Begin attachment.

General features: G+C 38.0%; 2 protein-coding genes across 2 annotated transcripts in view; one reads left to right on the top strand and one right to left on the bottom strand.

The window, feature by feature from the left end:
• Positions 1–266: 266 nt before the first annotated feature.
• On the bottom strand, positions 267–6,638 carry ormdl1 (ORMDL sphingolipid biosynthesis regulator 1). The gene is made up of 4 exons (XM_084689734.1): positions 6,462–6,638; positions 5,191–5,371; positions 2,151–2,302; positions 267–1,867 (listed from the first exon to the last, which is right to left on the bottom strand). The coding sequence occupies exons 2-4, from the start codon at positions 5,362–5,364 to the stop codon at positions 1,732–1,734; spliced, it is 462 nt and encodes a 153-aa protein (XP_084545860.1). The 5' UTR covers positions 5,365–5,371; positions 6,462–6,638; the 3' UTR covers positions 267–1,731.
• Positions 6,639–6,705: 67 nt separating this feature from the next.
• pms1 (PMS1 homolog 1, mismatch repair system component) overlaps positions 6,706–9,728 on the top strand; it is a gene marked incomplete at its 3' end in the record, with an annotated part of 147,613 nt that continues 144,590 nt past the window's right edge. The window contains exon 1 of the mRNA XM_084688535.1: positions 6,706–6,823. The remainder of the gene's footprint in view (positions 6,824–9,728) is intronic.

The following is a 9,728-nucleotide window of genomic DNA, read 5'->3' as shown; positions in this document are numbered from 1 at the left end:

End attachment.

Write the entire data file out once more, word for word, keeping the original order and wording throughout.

General features: G+C 38.0%; 2 protein-coding genes across 2 annotated transcripts in view; one reads left to right on the top strand and one right to left on the bottom strand.

The window, feature by feature from the left end:
• Positions 1–266: 266 nt before the first annotated feature.
• On the bottom strand, positions 267–6,638 carry ormdl1 (ORMDL sphingolipid biosynthesis regulator 1). The gene is made up of 4 exons (XM_084689734.1): positions 6,462–6,638; positions 5,191–5,371; positions 2,151–2,302; positions 267–1,867 (listed from the first exon to the last, which is right to left on the bottom strand). The coding sequence occupies exons 2-4, from the start codon at positions 5,362–5,364 to the stop codon at positions 1,732–1,734; spliced, it is 462 nt and encodes a 153-aa protein (XP_084545860.1). The 5' UTR covers positions 5,365–5,371; positions 6,462–6,638; the 3' UTR covers positions 267–1,731.
• Positions 6,639–6,705: 67 nt separating this feature from the next.
• pms1 (PMS1 homolog 1, mismatch repair system component) overlaps positions 6,706–9,728 on the top strand; it is a gene marked incomplete at its 3' end in the record, with an annotated part of 147,613 nt that continues 144,590 nt past the window's right edge. The window contains exon 1 of the mRNA XM_084688535.1: positions 6,706–6,823. The remainder of the gene's footprint in view (positions 6,824–9,728) is intronic.

The following is a 9,728-nucleotide window of genomic DNA, read 5'->3' as shown; positions in this document are numbered from 1 at the left end: